Creating Our Communities Together This PRIDE Month

by Nikkya Hargrove
Kriangkrai Thitimakorn/Getty

As a queer community, we have an opportunity, simply by living our lives for ourselves and sharing pieces of ourselves with others, to bring communities together. This PRIDE Month, as I reflect on the purpose of the month, I am reminded about the strength a community can make for another. We’ve spent the last year or so battling the unknowns of a disease and unifying around the questions we all carried as a human race. In an oddly similar vein, PRIDE Month is about bringing together communities, unifying something once broken, and sharing together in the limitless possibilities of what we can do together.

Our queer community is one that is a diverse community of human beings in and of itself. And this is where our queer community and our non-queer community intersect – we are all made up of a group of human beings with likes and dislikes, with kids and no kids, with jobs, and homes, and resources, and the list goes on. In 2020, the Census Bureau reported that in the United States, there were 543,000 same-sex married couples, 469,000 same-sex unmarried couples, and 191,000 children living with same-sex parents. PRIDE Month, for me, isn’t all about rainbows and parades, though those are fun and necessary too, it’s about continuing to bridge our cisgender families with our queer families. And for me, doing so happens when I live out loud with my queer family and through the articles I write. Nothing good has ever come out of someone being silent or pretending that bad things don’t happen in this world.

I share about my family in written word because how powerful are words? Your cisgender family is no different than my own queer family. We pay our bills, we sign our kids up for extracurricular activities, we register for summer camp and we go to the grocery store – just like every other family out there. Our needs are the same and what I envision this PRIDE Month is for our hope for a more just and equitable world to be within reach for all of us. I am grateful for our allies and for our queer community, those who feel safe to do so, to continue to use your voice and your privilege to speak out and speak up.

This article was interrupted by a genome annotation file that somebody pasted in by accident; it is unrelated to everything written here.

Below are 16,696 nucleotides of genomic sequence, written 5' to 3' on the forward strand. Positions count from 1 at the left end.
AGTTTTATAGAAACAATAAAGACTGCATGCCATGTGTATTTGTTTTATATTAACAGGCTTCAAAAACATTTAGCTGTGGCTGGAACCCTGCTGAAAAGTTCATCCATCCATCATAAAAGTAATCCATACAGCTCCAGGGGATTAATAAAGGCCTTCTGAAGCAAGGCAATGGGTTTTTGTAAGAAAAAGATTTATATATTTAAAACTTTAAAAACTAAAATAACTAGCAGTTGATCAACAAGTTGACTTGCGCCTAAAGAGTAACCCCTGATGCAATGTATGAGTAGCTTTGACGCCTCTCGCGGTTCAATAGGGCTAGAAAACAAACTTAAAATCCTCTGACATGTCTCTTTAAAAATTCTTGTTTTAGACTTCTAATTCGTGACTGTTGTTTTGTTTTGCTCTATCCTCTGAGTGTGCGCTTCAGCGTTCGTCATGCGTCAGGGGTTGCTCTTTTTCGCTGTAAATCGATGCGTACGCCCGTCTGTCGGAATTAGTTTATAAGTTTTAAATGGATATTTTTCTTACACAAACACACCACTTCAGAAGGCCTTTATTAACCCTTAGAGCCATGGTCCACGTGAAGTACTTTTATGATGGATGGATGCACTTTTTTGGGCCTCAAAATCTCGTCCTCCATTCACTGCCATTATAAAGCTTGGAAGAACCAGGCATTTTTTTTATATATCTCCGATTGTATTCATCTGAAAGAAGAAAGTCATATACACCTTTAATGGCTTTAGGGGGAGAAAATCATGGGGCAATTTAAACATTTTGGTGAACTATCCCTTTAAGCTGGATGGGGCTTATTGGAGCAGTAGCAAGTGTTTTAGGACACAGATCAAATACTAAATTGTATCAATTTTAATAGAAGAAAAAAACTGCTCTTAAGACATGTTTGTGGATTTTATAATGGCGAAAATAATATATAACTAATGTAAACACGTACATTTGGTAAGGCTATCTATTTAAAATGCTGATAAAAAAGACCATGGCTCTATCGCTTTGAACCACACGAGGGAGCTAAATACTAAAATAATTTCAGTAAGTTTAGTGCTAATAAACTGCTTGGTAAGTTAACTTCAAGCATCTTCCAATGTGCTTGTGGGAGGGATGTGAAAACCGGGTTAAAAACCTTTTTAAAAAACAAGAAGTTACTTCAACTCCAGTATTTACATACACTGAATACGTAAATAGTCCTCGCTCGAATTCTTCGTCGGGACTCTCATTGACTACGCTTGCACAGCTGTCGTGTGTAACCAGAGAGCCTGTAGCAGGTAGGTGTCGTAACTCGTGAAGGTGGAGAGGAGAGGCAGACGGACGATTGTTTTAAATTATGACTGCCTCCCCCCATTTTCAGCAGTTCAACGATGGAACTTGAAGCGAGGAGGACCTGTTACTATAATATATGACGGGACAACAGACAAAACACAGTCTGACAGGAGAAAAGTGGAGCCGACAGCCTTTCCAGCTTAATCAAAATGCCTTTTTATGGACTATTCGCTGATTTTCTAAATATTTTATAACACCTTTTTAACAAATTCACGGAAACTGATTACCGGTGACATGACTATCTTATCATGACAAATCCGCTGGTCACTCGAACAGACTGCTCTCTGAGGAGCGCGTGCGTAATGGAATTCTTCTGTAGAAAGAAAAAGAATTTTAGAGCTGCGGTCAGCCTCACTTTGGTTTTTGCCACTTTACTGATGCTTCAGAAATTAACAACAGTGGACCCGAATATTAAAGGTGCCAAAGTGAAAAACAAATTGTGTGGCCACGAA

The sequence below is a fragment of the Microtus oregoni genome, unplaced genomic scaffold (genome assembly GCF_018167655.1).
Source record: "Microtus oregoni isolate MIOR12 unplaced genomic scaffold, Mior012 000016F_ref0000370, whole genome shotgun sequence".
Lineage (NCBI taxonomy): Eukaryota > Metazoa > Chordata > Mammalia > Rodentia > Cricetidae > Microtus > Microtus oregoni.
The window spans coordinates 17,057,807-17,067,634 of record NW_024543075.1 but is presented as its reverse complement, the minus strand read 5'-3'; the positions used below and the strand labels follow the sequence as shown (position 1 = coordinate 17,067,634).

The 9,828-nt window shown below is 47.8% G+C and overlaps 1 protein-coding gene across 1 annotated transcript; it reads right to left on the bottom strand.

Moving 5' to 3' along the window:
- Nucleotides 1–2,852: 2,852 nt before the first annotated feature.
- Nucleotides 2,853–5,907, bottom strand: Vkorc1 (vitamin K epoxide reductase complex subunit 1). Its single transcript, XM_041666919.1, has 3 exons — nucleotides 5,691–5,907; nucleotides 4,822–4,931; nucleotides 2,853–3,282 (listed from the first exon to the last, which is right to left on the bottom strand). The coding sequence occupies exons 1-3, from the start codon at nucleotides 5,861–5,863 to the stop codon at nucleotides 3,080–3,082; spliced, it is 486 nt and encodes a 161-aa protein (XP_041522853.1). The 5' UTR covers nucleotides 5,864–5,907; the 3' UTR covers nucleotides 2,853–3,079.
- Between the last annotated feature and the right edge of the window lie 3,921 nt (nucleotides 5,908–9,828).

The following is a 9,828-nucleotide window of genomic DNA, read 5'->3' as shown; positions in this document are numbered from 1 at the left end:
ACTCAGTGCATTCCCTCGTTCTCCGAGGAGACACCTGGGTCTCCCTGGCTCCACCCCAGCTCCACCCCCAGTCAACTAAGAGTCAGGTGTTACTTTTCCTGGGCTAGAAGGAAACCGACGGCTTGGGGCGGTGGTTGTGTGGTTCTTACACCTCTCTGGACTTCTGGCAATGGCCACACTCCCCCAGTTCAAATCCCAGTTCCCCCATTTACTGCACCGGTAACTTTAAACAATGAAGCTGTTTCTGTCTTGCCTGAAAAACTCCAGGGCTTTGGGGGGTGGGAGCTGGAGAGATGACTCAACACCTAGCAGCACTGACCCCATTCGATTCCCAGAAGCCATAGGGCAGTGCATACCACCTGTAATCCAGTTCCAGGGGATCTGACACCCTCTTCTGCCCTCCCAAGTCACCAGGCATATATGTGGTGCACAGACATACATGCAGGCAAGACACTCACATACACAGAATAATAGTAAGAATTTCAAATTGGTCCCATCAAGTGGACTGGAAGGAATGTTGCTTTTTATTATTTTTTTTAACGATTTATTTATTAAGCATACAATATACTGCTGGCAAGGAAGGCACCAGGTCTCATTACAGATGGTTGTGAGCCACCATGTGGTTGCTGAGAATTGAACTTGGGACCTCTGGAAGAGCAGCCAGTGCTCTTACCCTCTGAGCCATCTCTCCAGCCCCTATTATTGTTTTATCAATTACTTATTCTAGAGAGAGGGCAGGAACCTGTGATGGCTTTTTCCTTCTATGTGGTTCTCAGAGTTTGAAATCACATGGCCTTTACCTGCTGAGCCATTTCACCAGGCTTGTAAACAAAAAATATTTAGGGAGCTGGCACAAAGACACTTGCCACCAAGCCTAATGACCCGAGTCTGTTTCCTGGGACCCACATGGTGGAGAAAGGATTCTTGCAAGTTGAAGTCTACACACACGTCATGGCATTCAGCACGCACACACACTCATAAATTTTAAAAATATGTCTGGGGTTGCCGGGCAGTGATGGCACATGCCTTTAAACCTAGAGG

In an interview with LAMBDA Literary, writer and professor, Roxane Gay shares about her own voice, “Accepting myself, how I see the world, not apologizing for myself, which is something I think women do with alarming frequency. We apologize for our existence, for having opinions. I am trying to do less of that, and to be gentler to myself and to other people.” We can do this too. We can be both gentler to ourselves while keeping in mind the feelings of others. We can choose kindness over hate. We can choose compassion over indifference.

We must remember that as a community, we have power. We must remember that as a group of human beings, we have the power to bridge two different communities and get to a place of understanding which will lead us to a place filled with compassion all of which will be fueled by respect. In the words of Alice Walker, “The most common way people give up their power is by thinking they don’t have any.” We have the power to build up communities together instead of doing so apart. PRIDE Month provides us all with a unique opportunity to go within, to reflect on the kind of humans we want to be for a stronger community. It also provides us with a time to learn from our queer communities and to incorporate words that will educate our own families (queer or cisgender) about the queer communities surrounding us. About the trans homes and families, about the nonbinary families around us, and about every family in between. Remember, we have the power to improve our world and it starts with our words.